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Asia's traffic woes looking up as flying taxis prep for takeoff

Helicopter maker Bell plans to make flight-hailing a reality by 2025

Passengers could hail air taxis from existing rooftops, thereby reducing costs of building infrastructure for the new service. (Image courtesy of Uber)   © Uber Technologies

TOKYO -- In what may seem more science fiction than fact, U.S. helicopter maker Bell is combining drones, autonomous driving and ride-hailing to develop driverless air taxis.

Merging the high-flying technologies into a single service is seen as a way to alleviate the transportation woes that plague Asian cities such as Bangalore and Jakarta, and could be rolled out as early as 2025. 

It is not all that far-fetched. Experts say that implementing the service would be easier than pursuing more down-to-earth autonomous driving because there are fewer obstacles in the skies. And, of course, no pedestrians.

Cities like Bangalore "could jump right to a more air-based system rather than spending time and resources developing road-based systems," said Scott Drennan, director of Bell's innovation team.

Small battery-powered rotors would make for quiet flights over populated urban areas while autonomous driving technololgy could reduce the risk of accidents caused by driver error.

Bell -- better known for its military aircraft -- has yet to unveil the air taxi, but the electric helicopter is expected to adopt tilt rotors for vertical takeoff and landing, cruise like a prop plane, and carry four to five passengers.

A typical traffic jam in Mumbai, India. Bell could help untangle snarls like this if its air taxis take off as planned.   © Reuters

Ride-hailing operators such as San Francisco-based Uber Technologies and China’s Didi Chuxing would be a good fit for the flying taxis. Their existing users could order flights via smartphone and board choppers at pads installed on the rooftops of existing buildings.

"You can integrate the air-based system right off the bat, as many societies have jumped into cellular," Drennan said, referring to how emerging economies have eschewed landlines in favor of smartphones.

For cities like Jakarta and Bangalore, this would mean less need for costly investment in roads, bridges and railways. "It could be a whole new way to avoid the bottlenecks you get with limited physical space," Drennan added.

Asian shipping companies may also be interested as parcel volumes skyrocket due to the spread of e-commerce. Platforms such as, China's second largest e-commerce company, are already considering drones to transport packages due to the current shortage of truck drivers, Drennan noted.

"If you look across Asia, there are huge opportunities with e-retailers," Drennan said. "You have large logistics movers here and throughout Southeast Asia. Those are also folks we can serve with our on-demand mobility systems to increase their efficiency."

Asia Pacific is already a key growth market for Bell, with China recording a 15% annual increase in demand for commercial aircraft, the fastest pace globally. The region accounts for 1,260 of Bell's 8,200 helicopters currently operating worldwide.

Bell manufactures the tilt-rotor V-22 Osprey military helicopter as well as commercial aircraft. (Photo courtesy of Bell)

Despite their promise, however, air taxis face thorny technical issues before achieving a level of safety, reliability and quietness needed to operate over densely populated areas. How much further Bell has to go is clear from the spate of traffic accidents involving autonomous cars.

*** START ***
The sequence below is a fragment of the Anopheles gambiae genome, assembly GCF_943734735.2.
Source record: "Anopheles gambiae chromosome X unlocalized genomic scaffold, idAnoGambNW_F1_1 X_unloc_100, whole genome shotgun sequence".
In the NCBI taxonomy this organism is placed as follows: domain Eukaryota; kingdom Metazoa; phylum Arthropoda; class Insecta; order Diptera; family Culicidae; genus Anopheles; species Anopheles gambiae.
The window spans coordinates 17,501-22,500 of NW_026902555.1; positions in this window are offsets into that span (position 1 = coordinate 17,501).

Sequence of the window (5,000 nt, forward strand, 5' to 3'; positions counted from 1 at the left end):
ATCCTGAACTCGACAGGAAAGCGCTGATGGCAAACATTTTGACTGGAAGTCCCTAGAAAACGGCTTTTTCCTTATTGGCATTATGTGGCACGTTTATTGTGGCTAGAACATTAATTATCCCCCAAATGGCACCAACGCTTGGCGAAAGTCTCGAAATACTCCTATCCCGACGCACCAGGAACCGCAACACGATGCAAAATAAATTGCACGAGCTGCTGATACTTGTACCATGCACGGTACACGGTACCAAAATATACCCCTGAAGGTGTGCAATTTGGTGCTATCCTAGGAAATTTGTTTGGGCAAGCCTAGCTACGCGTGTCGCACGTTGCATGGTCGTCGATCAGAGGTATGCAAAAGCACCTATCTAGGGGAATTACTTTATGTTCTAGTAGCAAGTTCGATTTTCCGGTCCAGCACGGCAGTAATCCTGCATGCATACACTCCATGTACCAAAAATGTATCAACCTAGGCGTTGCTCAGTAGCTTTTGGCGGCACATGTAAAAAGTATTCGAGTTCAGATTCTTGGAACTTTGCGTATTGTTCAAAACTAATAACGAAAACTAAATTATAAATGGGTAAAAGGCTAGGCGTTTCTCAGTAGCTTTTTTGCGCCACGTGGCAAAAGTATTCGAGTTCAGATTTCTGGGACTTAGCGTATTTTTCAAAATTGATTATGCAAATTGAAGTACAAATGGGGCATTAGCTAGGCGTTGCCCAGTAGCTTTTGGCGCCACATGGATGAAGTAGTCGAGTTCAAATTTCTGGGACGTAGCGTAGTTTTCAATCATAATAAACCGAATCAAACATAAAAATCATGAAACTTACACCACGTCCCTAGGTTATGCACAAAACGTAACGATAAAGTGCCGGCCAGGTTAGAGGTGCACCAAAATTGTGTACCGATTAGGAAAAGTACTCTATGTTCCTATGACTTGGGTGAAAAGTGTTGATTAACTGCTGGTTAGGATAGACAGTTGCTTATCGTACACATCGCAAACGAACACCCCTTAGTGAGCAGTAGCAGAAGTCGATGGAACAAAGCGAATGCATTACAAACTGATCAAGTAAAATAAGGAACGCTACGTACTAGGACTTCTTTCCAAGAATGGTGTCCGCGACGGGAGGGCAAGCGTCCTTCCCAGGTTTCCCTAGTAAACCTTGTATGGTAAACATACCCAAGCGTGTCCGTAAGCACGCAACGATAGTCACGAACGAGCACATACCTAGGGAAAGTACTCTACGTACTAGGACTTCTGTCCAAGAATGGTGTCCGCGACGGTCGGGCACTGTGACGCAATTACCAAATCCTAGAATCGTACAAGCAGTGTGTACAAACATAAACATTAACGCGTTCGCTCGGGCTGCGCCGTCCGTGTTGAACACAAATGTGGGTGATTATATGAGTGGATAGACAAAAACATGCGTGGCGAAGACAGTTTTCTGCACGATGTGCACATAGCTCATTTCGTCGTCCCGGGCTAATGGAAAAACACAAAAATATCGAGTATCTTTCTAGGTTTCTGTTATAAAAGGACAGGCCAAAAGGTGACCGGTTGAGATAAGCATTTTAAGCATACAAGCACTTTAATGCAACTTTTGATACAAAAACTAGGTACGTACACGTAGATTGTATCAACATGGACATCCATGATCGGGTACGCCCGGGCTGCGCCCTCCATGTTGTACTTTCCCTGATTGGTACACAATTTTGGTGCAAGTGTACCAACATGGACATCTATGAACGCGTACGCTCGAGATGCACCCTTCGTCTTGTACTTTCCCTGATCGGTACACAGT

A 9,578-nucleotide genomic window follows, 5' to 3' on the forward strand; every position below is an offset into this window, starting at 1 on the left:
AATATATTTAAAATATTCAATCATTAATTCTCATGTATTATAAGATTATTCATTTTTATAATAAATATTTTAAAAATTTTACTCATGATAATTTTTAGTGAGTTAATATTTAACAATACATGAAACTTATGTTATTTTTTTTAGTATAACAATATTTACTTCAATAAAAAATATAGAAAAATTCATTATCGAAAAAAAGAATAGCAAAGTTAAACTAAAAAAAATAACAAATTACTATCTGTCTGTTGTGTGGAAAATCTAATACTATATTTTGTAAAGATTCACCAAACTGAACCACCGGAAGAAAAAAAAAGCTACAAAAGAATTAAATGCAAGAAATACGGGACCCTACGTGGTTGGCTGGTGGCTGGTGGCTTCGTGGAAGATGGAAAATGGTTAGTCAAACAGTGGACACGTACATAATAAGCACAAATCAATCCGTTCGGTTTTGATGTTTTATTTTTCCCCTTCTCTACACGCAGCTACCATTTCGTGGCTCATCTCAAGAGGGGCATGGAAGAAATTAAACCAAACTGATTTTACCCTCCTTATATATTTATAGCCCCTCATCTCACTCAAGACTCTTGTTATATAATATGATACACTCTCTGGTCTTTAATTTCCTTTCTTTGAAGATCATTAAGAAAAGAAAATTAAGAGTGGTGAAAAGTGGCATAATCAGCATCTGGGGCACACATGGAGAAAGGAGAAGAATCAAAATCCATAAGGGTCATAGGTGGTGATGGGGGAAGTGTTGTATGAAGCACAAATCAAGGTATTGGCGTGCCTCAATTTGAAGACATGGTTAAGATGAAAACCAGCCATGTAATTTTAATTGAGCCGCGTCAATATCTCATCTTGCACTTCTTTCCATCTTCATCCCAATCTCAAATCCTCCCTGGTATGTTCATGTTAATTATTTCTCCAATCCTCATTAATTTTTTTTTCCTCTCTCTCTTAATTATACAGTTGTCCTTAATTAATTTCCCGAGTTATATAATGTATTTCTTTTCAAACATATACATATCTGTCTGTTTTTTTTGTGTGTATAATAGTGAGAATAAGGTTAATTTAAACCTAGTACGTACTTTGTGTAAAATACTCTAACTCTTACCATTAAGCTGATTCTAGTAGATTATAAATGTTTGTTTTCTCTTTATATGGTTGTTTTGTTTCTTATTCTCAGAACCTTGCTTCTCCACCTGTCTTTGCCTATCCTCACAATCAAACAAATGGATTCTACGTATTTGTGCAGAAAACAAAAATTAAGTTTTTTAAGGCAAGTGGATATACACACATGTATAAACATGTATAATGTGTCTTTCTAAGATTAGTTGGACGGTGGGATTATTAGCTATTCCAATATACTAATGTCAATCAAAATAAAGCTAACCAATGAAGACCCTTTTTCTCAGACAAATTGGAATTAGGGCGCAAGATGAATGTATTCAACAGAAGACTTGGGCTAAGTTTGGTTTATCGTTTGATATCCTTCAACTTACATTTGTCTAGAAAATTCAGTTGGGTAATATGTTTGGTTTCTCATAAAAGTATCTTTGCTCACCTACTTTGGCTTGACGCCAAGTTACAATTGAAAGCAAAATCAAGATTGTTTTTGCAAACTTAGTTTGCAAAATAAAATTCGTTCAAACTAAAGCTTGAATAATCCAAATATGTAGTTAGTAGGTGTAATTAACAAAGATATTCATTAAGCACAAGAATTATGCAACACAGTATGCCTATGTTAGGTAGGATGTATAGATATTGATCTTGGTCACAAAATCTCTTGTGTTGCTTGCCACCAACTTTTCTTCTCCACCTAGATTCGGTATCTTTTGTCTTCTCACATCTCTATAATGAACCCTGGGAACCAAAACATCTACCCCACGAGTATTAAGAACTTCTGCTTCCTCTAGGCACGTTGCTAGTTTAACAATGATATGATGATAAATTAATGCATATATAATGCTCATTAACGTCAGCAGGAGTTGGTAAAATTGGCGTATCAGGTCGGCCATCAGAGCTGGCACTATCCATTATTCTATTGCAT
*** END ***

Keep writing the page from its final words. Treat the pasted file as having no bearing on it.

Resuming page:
In March, a self-driving Uber vehicle hit and killed a pedestrian in Arizona. In the same month, a Tesla vehicle equipped with a semi-autonomous driving system crashed into a highway barrier in California, injuring the driver.

Still, the technology has aroused cautious interest in Asia.

Singapore has been experimenting with drone deliveries in certain downtown areas, though it has yet to embrace air taxis. Japan said last week that it will draw up plans for introducing flying taxis by the end of the year, but officials added that air taxis could face tough competition from Japan's efficient public transport system.

Multi-rotor air taxis would be battery-powered and fly autonomously to keep operating costs down. (Image courtesy of Uber)   © Uber Technologies

Production poses another challenge.

Battery-powered passenger helicopters are relatively untested, and aircraft companies hoping to go electric will have to create long-lasting batteries to ensure long-range operation.

Moreover, air taxi services will require thousands -- not hundreds -- of aircraft, pressuring helicopter makers to partner with companies experienced in large-scale manufacturing.

"It's more like an automobile type arrangement," Drennan said about air taxi production.

Among Japanese companies, Honda and Subaru both produce automobiles and aircraft, which could make them likely partners.

The formidable challenges, however, have not deterred Bell. CEO Mitch Snyder has made air taxis one of his top five priorities this year. The company has not disclosed how much money it is investing in the project, but Drennan said his team of 65 will be doubled by the end of the year.

Meanwhile, the company is looking beyond just producing vehicles for Uber and other ride-hailing operators. It is also considering its own urban air taxi service, as it sees opportunity outside the military aircraft sector.

"We are exploring not only just providing the vehicle, but being an operator [and] maintainer of those vehicles," Drennan said. "We are open to considering the entire value chain, from the aircraft itself to the operations of the aircraft, all the way through to the booking engine."

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